Sinn Féin leader Mary Lou McDonald has said the Government has made the “wrong call” on this year’s Leaving Certificate, describing it as “an appalling decision” and “massive mistake” not to have a hybrid model for the exams.
Ms McDonald also said the way in which this decision was communicated to students was “equally awful” and that it had been “cynically leaked to media late last night”, adding that “an incredible level of disrespect” had been shown to young people.
Minister for Education Norma Foley confirmed on Tuesday that this year's Leaving Cert will be held as exams only and ruled out a hybrid approach to the State exams. The hybrid model of students being able to choose between receiving calculated grades and sitting written exams had been adopted in the previous two years due to disruption from the Covid-19 pandemic.
The latest decision has come despite repeated calls from students and the Opposition for another hybrid Leaving Cert, on the basis that many current students have experienced significant disruption to their studies due to the Covid-19 pandemic.
Ms Foley said the exams will be “tailor-made” in recognition of the challenges faced by students, and there will be more question options available and less material for students to cover.
Speaking during Leaders’ Questions in the Dáil on Tuesday, Ms McDonald said stressed-out students had been waiting for months for the Government to make a decision on the format of the exams and had found out through social media or from a WhatsApp message on Monday night “that the dye had been cast”.
“An incredible level of disrespect has been shown to these young people. Their voices have been ignored and set aside and I believe Government has failed fundamentally to understand the level of disruption that they have been subjected to. Fairness is the victim in all of this,” the Dublin Central TD said.
“Students have been very coherently calling for choice, for a blended approach, because it makes sense, because it is fair. This year’s Leaving Cert students have had their entire senior cycle disrupted – fifth year and sixth year – by Covid-19. They’ve had to overcome massive academic challenges and that is even before we consider the incredible pressure on their mental health.”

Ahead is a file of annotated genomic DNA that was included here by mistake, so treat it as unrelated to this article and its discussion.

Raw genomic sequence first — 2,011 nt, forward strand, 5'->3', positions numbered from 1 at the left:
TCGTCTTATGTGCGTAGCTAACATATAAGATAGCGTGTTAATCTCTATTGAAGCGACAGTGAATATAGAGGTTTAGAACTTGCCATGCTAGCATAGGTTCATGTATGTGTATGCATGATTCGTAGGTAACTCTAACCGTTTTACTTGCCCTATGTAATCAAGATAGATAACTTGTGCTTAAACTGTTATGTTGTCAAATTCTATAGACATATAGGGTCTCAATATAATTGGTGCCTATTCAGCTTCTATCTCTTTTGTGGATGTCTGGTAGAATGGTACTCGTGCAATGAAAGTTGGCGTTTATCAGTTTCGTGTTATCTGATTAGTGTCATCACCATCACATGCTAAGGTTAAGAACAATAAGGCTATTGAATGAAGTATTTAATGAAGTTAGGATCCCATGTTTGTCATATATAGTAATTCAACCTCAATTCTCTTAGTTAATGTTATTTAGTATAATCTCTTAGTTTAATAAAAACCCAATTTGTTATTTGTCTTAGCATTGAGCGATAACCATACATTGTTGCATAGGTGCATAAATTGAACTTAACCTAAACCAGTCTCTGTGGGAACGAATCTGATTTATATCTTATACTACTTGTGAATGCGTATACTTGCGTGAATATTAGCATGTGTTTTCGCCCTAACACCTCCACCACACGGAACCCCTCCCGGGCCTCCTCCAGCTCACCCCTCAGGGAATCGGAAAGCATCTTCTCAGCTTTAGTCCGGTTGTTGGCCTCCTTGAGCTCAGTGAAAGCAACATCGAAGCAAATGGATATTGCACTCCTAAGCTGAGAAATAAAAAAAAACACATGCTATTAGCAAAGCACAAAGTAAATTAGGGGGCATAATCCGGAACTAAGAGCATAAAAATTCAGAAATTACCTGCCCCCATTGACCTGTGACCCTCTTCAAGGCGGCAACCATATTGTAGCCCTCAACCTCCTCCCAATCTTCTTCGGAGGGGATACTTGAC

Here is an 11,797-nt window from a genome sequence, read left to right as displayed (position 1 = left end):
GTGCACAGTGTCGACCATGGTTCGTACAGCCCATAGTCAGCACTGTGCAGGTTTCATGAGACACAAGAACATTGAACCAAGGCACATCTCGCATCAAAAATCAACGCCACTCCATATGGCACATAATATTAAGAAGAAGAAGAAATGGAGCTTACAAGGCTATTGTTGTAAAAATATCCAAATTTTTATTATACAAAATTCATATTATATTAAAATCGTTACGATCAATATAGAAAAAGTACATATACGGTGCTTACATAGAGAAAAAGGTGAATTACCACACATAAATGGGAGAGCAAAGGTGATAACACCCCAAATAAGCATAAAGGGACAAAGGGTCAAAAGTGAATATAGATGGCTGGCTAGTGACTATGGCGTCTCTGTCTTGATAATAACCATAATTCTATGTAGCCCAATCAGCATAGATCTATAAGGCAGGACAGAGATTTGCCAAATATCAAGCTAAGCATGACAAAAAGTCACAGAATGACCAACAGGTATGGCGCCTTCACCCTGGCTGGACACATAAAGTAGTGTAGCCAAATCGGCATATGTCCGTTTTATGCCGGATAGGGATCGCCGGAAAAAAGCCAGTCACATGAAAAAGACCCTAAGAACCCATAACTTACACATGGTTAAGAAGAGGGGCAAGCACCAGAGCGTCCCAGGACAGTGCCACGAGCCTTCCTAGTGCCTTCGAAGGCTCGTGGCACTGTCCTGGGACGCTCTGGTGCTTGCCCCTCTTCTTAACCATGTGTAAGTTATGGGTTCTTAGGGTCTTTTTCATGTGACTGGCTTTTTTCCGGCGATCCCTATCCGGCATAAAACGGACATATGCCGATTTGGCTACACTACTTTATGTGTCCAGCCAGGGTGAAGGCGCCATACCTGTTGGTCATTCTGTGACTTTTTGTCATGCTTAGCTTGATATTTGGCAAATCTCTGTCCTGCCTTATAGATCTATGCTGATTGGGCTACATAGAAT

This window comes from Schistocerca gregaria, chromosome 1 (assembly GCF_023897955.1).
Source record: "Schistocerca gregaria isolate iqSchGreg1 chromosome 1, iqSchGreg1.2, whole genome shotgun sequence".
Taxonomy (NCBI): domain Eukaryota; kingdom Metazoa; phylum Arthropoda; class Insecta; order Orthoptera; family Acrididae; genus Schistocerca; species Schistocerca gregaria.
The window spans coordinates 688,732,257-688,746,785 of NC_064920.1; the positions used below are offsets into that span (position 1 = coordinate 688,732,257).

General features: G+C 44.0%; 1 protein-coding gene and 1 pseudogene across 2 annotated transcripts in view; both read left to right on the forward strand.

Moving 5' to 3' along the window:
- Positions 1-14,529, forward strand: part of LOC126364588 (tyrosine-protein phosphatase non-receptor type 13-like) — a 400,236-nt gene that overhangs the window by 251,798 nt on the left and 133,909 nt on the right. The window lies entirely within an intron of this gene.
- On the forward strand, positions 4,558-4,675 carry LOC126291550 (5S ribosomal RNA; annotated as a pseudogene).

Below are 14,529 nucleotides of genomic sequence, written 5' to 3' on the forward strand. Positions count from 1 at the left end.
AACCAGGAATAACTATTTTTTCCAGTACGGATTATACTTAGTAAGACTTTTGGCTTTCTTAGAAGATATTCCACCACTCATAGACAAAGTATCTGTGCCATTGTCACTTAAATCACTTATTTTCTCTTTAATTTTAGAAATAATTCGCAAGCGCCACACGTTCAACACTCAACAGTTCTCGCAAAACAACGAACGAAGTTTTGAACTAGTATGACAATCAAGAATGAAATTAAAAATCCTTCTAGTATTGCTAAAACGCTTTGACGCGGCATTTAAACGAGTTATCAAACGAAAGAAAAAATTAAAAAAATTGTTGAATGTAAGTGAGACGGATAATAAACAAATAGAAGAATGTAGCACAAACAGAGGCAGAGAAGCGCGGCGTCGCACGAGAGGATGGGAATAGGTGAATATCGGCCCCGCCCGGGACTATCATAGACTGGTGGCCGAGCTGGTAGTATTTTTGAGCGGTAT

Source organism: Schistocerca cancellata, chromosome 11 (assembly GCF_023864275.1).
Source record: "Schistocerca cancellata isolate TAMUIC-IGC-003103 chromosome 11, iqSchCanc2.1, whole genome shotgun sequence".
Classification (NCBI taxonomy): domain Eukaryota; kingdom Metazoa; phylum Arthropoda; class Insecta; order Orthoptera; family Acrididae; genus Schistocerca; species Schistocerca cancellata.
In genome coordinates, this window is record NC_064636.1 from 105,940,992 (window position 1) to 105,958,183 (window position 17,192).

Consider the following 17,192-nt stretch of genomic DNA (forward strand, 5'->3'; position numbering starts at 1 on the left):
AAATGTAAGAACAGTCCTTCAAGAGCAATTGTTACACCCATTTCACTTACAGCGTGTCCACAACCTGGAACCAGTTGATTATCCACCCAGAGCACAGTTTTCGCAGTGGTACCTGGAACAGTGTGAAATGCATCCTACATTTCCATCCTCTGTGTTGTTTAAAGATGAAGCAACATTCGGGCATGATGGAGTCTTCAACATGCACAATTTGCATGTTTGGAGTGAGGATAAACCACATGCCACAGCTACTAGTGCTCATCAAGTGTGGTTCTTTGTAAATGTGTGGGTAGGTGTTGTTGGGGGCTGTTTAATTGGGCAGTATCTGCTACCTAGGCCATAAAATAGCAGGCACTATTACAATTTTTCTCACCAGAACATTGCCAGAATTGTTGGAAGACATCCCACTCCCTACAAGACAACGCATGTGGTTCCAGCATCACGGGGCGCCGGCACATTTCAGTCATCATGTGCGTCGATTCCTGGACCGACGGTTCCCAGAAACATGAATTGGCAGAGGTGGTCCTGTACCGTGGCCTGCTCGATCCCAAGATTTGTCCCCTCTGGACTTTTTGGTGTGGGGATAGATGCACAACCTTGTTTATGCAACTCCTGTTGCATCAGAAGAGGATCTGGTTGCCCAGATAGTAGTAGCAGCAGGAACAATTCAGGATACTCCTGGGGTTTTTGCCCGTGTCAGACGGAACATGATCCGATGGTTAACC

Ms McDonald said students faced two months of full school closure last year, with many struggling with access to devices and wifi issues, and there had also been a high level of absences among teachers and students due to the virus.
She said that mock exams were pushed back in some schools because students were so far behind.
Social Democrats co-leader Catherine Murphy said her office had already been receiving "lots of calls and emails" from students and parents who are "extremely anxious, confused, and many of them angry".
“Taoiseach, as a former secondary school teacher yourself you know that the Leaving Cert is a two-year exam and that the curriculum covers those two years,” she said.
“This year’s cohort have not had two years to prepare. There have been lengthy school closures [during that period].”
In response, Taoiseach Micheál Martin said an accredited grades system “could not have been applied [this year] as fairly as it was last year”, as 25 per cent of Leaving Cert students this year did not sit the Junior Cert.
“Their data would not have been available for a grades alternative,” he said. “I haven’t seen anybody put forward an alternative to that in any meaningful way.”
Mr Martin said most papers will have content cut by one-third, while also pointing out that other countries were returning to their pre-Covid assessment approach, “so we’re not out of line with what’s happening in Europe”.
He said clarity had been provided to students this year much earlier than last year and acknowledged it had been a challenging year for them due to Covid-19.